I hope this post finds you well!
NOTE: I took a bit of time to update some of this blog’s pages. If so inclined, have a look around. Nearly every blog page has been updated. For example, the Video and Soundtrack for the Journey page now contains a smattering of videos, and the videos and forms and information on the Accountability|Focus page have all been updated. This blog’s blogroll (to the far left) has been updated. I tried to make everything current. 🙂
I hope you enjoy and/or benefit from some of the changes. On to the main topic of this post . . .
Developing Your Authorial Academic Voice
How did you or do you do this? I spent so much time in the literature that I knew what everyone else thought but not what I thought.
Here are two strategies I’ve been using of late that have actually helped me to develop my own, authorial voice.
Strategy #1: Take notes and/or extract quote excerpts from sources. Then, begin typing ONLY once you’ve internalized paraphrases of them.
My method here is to study the notes I’ve taken in order to internalize them, then talk them aloud (into a recorder or to hubby). Then I check what I’ve said against the notes. I do this 1-3 times until I’ve really internalized the material and am explaining it in my own words, with extra examples and such.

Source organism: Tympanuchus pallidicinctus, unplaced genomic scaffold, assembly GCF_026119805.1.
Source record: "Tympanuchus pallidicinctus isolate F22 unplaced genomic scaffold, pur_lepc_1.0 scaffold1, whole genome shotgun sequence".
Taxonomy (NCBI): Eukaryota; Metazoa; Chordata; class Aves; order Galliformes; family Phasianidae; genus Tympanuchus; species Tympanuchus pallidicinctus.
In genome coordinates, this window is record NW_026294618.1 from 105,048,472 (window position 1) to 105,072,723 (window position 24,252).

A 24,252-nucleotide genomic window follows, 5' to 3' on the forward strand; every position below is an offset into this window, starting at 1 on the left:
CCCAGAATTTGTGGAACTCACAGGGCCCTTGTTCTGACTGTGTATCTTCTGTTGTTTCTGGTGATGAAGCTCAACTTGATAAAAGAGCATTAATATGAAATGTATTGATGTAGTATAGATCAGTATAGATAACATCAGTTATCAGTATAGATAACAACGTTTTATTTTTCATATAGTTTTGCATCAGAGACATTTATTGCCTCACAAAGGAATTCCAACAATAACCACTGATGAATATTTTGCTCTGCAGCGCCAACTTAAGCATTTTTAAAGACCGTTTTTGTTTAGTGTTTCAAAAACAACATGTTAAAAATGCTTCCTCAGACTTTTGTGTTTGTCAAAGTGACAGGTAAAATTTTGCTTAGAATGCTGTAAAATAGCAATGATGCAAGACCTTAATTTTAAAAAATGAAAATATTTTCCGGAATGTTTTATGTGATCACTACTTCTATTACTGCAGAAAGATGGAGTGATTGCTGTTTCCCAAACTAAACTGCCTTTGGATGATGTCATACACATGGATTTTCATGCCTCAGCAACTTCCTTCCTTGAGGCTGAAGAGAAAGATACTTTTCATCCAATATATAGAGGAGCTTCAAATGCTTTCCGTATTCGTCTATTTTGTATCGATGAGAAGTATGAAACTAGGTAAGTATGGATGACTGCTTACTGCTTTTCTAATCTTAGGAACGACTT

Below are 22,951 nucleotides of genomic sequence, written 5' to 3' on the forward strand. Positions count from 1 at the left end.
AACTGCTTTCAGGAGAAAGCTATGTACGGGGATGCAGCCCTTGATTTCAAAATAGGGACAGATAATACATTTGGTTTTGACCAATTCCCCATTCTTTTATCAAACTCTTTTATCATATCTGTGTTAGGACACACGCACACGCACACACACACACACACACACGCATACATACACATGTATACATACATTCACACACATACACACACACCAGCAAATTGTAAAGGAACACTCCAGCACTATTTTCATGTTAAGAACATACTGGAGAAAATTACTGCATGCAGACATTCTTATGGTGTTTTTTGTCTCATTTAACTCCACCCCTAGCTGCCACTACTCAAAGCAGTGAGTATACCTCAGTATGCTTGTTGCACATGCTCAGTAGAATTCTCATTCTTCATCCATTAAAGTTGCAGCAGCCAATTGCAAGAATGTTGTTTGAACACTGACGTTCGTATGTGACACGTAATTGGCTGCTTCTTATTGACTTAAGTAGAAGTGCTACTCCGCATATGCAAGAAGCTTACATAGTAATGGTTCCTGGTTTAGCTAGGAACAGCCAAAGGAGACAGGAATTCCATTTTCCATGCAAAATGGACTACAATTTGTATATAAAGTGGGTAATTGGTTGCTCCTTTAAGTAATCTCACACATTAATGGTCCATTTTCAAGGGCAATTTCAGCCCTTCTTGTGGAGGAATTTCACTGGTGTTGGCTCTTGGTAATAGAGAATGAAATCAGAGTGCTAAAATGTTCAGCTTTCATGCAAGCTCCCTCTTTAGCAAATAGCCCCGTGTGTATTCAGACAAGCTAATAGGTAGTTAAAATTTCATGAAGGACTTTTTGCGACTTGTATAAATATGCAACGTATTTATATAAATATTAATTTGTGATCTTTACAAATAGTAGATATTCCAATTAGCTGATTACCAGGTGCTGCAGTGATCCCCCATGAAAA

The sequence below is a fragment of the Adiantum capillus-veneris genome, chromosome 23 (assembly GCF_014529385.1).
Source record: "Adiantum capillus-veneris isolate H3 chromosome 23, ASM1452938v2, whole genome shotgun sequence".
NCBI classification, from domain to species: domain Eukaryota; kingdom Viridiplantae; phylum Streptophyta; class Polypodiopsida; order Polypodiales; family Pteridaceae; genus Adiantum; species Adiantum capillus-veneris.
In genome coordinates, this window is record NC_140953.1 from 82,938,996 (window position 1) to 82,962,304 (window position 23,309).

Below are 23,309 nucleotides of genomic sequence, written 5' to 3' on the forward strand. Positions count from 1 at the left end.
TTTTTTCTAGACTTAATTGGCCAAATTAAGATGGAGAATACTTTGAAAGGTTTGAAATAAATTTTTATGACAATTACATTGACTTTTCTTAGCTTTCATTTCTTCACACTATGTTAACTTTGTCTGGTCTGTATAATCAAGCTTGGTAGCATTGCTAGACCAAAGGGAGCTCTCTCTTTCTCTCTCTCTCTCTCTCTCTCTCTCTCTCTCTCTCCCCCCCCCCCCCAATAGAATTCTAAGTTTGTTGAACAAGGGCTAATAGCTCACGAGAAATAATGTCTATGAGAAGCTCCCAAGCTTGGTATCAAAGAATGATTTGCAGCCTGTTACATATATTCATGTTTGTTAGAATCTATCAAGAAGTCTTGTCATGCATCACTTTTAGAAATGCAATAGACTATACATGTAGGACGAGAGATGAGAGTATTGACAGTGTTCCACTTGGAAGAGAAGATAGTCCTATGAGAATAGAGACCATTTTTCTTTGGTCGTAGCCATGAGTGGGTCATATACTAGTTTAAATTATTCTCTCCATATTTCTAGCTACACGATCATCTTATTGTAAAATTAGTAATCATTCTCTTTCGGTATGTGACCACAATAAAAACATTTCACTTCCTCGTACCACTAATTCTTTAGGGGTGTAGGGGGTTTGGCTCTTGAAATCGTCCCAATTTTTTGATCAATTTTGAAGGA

Then and only then do I attempt to type from my new knowledge base, which fares VERY differently than typing from a (sometimes very large) collection of unfamiliar notes.
I just started this strategy a few days ago, and it’s really made a difference. It takes a bit of time upfront, but this approach MORE than makes up for that on the back end. If I have more than 3 pages of notes, I break up the internalize+paraphrase and typing into batches.
I “mentioned” this to someone at PhinisheD who concurred wholeheartedly. He (or she) uses this strategy and feels it’s a great approach. I was glad to hear the affirmation.
Caution: Take care to PARAPHRASE. Do not plagiarise!!! Your credibility as a scholar goes down the toilet once you are known to steal others’ thoughts or ideas or — also incredibly troubling — are known to not understand the basics of source attribution.
Strategy #2: Take notes in a he says, she says, I say format.
As I read a group of articles the other day and sought to synthesize their content, I took notes like this:
Jones (2004) says: Basketball is fun but is bad on the knees. Too much shock from impact of running up and down the floor.
Keitherson, Mateo, and BeanieMan (2012) say: Suck it up! Your knees’ll strengthen. Stop cryin’!
I say: In light of Jordan’s (2007) findings, K, M, & B neglect the psychological detriment of exercising with pain. Aversion to exercise can develop, as CouchPotatoSmith & Allen (2008) found in their study of ___ participants . . .
This structure helped me to begin to connect what I was reading.
What About You?
Do you write as an AUTHOR and not just as a CITER? Were you from the beginning sort of just a natural at this, or did you work at this? Do you have advice, tips, or strategies to share? We’d love to hear from you!